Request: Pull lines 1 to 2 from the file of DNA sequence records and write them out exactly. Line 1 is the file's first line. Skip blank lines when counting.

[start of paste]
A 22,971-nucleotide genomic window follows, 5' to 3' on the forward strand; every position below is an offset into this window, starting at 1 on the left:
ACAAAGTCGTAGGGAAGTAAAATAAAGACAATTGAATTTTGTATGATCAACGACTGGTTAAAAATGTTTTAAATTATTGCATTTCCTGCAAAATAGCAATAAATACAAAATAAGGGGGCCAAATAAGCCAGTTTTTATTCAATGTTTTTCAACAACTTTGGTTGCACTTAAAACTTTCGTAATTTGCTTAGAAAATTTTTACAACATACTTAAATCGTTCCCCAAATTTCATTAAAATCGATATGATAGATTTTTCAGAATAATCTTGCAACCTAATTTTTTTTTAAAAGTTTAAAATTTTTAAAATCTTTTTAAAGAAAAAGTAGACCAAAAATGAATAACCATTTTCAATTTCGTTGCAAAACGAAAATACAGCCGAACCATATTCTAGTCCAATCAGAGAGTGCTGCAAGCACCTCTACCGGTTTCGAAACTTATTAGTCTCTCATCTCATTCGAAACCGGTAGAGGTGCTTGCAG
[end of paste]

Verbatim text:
A 22,971-nucleotide genomic window follows, 5' to 3' on the forward strand; every position below is an offset into this window, starting at 1 on the left:
ACAAAGTCGTAGGGAAGTAAAATAAAGACAATTGAATTTTGTATGATCAACGACTGGTTAAAAATGTTTTAAATTATTGCATTTCCTGCAAAATAGCAATAAATACAAAATAAGGGGGCCAAATAAGCCAGTTTTTATTCAATGTTTTTCAACAACTTTGGTTGCACTTAAAACTTTCGTAATTTGCTTAGAAAATTTTTACAACATACTTAAATCGTTCCCCAAATTTCATTAAAATCGATATGATAGATTTTTCAGAATAATCTTGCAACCTAATTTTTTTTTAAAAGTTTAAAATTTTTAAAATCTTTTTAAAGAAAAAGTAGACCAAAAATGAATAACCATTTTCAATTTCGTTGCAAAACGAAAATACAGCCGAACCATATTCTAGTCCAATCAGAGAGTGCTGCAAGCACCTCTACCGGTTTCGAAACTTATTAGTCTCTCATCTCATTCGAAACCGGTAGAGGTGCTTGCAG